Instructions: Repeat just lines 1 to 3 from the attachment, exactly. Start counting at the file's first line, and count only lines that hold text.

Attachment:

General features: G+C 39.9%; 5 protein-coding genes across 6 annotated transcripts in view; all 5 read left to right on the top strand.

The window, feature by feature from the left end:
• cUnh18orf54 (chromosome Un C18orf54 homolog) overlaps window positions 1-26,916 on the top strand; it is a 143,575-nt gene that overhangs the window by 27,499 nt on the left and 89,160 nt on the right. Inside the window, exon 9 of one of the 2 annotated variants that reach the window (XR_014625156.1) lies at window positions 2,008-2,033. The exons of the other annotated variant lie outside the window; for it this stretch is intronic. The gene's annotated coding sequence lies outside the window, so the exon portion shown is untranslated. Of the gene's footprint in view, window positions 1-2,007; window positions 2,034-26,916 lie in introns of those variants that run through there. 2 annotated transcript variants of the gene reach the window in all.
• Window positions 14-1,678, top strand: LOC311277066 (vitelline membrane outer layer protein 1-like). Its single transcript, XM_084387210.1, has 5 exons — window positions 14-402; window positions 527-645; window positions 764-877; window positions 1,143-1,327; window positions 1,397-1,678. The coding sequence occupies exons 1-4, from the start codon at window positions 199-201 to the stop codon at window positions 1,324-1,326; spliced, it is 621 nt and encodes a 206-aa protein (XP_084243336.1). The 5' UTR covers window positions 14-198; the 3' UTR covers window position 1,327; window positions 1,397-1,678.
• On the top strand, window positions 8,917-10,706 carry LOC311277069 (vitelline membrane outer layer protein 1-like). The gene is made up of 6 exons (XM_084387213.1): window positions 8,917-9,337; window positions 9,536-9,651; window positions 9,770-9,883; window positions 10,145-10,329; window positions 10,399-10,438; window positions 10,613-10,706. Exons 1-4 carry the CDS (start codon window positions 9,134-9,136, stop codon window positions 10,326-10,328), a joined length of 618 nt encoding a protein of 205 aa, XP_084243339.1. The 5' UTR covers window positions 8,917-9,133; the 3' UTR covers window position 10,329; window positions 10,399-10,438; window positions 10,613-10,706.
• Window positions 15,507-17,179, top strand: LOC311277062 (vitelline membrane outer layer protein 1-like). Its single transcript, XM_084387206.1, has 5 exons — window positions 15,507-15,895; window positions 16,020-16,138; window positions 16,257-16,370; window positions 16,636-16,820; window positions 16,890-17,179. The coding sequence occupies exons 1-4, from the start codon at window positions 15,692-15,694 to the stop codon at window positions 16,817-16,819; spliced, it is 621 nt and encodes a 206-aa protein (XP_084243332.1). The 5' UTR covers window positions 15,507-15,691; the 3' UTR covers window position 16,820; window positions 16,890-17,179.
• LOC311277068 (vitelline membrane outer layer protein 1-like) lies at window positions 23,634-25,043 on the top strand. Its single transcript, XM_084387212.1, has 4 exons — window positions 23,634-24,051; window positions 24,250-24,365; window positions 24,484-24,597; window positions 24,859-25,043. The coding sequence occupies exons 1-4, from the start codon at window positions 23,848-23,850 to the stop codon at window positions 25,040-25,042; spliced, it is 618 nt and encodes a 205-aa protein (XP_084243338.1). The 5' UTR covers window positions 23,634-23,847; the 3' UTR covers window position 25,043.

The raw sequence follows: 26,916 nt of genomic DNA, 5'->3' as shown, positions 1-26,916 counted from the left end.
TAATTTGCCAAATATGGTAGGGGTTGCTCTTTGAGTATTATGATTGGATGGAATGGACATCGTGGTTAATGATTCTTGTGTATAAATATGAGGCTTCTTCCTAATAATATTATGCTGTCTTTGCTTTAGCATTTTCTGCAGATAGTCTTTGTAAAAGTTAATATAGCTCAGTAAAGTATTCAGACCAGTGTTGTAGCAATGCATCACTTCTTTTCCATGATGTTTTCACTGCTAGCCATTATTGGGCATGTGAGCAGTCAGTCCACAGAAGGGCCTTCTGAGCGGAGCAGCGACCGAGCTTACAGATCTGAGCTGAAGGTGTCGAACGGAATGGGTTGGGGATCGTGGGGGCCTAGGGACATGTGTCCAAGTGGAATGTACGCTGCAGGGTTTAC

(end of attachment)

General features: G+C 39.9%; 5 protein-coding genes across 6 annotated transcripts in view; all 5 read left to right on the top strand.

The window, feature by feature from the left end:
• cUnh18orf54 (chromosome Un C18orf54 homolog) overlaps window positions 1-26,916 on the top strand; it is a 143,575-nt gene that overhangs the window by 27,499 nt on the left and 89,160 nt on the right. Inside the window, exon 9 of one of the 2 annotated variants that reach the window (XR_014625156.1) lies at window positions 2,008-2,033. The exons of the other annotated variant lie outside the window; for it this stretch is intronic. The gene's annotated coding sequence lies outside the window, so the exon portion shown is untranslated. Of the gene's footprint in view, window positions 1-2,007; window positions 2,034-26,916 lie in introns of those variants that run through there. 2 annotated transcript variants of the gene reach the window in all.